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Meet Demontea Thompson of Twinspire

Today we’d like to introduce you to Demontea Thompson.

Demontea, let’s start with your story. We’d love to hear how you got started and how the journey has been so far.
Tray and I were placed in foster care when we were babies. Our parents struggled with substance abuse and were not able to support us. Hence, my late great uncle and aunt took us into their home. We come from a huge family: ten siblings. As Compton natives, we take pride in our village.

Upon emancipating from foster care at 18, we learned very quickly what skills we lacked that our peers leveraged for success. Although our mentors kept us on track when our great uncle passed away before we graduated, we had a very hard time finding a village like we had in Compton. We knew we could not leave it up to the institutions to create the village we so desperately needed. We created Twinspire as a nexus of support for students with foster care or low-income backgrounds. In just a year, we solidified a spot among respected child welfare leaders to educate youth on financial management and career and college success.

Great, so let’s dig a little deeper into the story – has it been an easy path overall and if not, what were the challenges you’ve had to overcome?
Tray is the financial wiz; he works in financial services. I am the educator and currently pursuing a Ph.D. in Urban Schooling at the UCLA Graduate School of Education and Information Systems. I (Tae) serve as the executive director of Twinspire.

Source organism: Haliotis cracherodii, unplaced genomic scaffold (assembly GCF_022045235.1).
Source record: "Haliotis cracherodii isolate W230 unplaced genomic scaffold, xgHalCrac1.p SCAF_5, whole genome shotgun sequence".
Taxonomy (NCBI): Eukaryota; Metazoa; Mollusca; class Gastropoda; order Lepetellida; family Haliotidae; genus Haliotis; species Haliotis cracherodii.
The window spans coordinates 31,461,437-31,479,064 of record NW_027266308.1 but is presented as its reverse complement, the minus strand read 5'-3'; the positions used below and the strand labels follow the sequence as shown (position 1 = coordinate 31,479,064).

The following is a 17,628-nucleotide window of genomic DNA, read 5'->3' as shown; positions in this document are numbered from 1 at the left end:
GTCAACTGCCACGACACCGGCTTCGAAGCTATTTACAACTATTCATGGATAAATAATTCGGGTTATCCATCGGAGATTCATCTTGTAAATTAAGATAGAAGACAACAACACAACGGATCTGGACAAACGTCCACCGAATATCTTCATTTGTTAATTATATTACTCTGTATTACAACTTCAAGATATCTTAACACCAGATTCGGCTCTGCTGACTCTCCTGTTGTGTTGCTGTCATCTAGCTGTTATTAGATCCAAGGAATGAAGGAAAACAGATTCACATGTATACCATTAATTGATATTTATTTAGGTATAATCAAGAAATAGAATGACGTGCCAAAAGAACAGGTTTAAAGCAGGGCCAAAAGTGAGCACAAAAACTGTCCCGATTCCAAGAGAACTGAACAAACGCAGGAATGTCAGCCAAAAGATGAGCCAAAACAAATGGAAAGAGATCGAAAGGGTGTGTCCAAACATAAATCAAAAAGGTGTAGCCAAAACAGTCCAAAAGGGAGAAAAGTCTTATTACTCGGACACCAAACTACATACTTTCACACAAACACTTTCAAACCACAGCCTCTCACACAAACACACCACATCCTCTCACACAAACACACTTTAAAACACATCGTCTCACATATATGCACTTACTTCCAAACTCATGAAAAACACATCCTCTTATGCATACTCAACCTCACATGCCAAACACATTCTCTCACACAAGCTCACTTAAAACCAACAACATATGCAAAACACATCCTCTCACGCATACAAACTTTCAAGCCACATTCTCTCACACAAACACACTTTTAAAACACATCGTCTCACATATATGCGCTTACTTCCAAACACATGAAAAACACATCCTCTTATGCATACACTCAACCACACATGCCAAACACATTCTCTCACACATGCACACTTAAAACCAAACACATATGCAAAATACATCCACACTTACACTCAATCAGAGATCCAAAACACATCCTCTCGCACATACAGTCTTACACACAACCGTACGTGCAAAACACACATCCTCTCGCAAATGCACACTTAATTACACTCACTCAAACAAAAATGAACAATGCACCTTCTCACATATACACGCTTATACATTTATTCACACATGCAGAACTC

None of what we’ve accomplished has come easily. I think back to our time in Compton. We had a Kool-Aid stand. We went door to door with our merchandise, selling drinks, then ice cream, candy, and pickles. We would have almost had a store if our uncle didn’t have us cutting yards on the side. That same entrepreneurial spirit stuck with us after college. We knew that we wanted to give back and provide resources to improve our community, but we did not know how. We started Twinspire in 2014 but were overwhelmed by the passing of our uncle and other commitments, so we did not officially finish the business plan and incorporate it.

I must say that our village at California State University, Northridge always came through. After years of talking about what we wanted to do, our vision became clear, and we received encouragement from our mentors and supporters to pick up our baton. They knew we were already writing books about our experiences, presenting keynotes, and volunteering for other organizations. They reassured us that we were needed in this space and that so many youth who come from similar backgrounds could benefit from our programs.

In the nonprofit world, fundraising is key. This has been a challenge for us due to not having a track record. After focusing on our board of directors, or “evolutionary governance” as we call it, we tapped our networks for financial and legal support.

Please tell us about Twinspire.
Twinspire’s mission is to advocate, empower, and educate young adults from foster care and economically disadvantaged backgrounds by equipping them with financial literacy tools, life skills, and educational resources.